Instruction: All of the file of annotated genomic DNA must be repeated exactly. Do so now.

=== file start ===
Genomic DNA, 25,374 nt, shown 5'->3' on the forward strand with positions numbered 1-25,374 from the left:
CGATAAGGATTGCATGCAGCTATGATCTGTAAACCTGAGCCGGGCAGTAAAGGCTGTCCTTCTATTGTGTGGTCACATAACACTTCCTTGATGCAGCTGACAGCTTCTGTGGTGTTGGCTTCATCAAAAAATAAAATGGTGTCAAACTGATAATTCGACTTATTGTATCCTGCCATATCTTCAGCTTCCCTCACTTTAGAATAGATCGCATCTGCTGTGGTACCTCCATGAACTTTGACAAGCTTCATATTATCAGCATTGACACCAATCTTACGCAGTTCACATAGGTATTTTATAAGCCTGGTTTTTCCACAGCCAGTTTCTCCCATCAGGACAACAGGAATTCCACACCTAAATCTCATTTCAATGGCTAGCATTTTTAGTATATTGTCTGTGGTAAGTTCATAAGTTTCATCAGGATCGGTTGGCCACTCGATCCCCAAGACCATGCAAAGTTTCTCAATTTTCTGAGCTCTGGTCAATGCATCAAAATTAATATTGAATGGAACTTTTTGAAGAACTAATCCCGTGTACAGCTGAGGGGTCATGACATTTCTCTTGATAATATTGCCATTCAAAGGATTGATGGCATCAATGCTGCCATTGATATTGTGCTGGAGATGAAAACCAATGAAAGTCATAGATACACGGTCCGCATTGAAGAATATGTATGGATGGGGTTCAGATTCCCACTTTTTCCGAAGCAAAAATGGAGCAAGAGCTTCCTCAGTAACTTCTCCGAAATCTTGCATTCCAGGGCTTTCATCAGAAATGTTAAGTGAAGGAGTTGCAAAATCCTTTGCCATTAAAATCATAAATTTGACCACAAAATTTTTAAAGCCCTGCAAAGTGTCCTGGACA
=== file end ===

Genomic DNA, 25,374 nt, shown 5'->3' on the forward strand with positions numbered 1-25,374 from the left:
CGATAAGGATTGCATGCAGCTATGATCTGTAAACCTGAGCCGGGCAGTAAAGGCTGTCCTTCTATTGTGTGGTCACATAACACTTCCTTGATGCAGCTGACAGCTTCTGTGGTGTTGGCTTCATCAAAAAATAAAATGGTGTCAAACTGATAATTCGACTTATTGTATCCTGCCATATCTTCAGCTTCCCTCACTTTAGAATAGATCGCATCTGCTGTGGTACCTCCATGAACTTTGACAAGCTTCATATTATCAGCATTGACACCAATCTTACGCAGTTCACATAGGTATTTTATAAGCCTGGTTTTTCCACAGCCAGTTTCTCCCATCAGGACAACAGGAATTCCACACCTAAATCTCATTTCAATGGCTAGCATTTTTAGTATATTGTCTGTGGTAAGTTCATAAGTTTCATCAGGATCGGTTGGCCACTCGATCCCCAAGACCATGCAAAGTTTCTCAATTTTCTGAGCTCTGGTCAATGCATCAAAATTAATATTGAATGGAACTTTTTGAAGAACTAATCCCGTGTACAGCTGAGGGGTCATGACATTTCTCTTGATAATATTGCCATTCAAAGGATTGATGGCATCAATGCTGCCATTGATATTGTGCTGGAGATGAAAACCAATGAAAGTCATAGATACACGGTCCGCATTGAAGAATATGTATGGATGGGGTTCAGATTCCCACTTTTTCCGAAGCAAAAATGGAGCAAGAGCTTCCTCAGTAACTTCTCCGAAATCTTGCATTCCAGGGCTTTCATCAGAAATGTTAAGTGAAGGAGTTGCAAAATCCTTTGCCATTAAAATCATAAATTTGACCACAAAATTTTTAAAGCCCTGCAAAGTGTCCTGGACA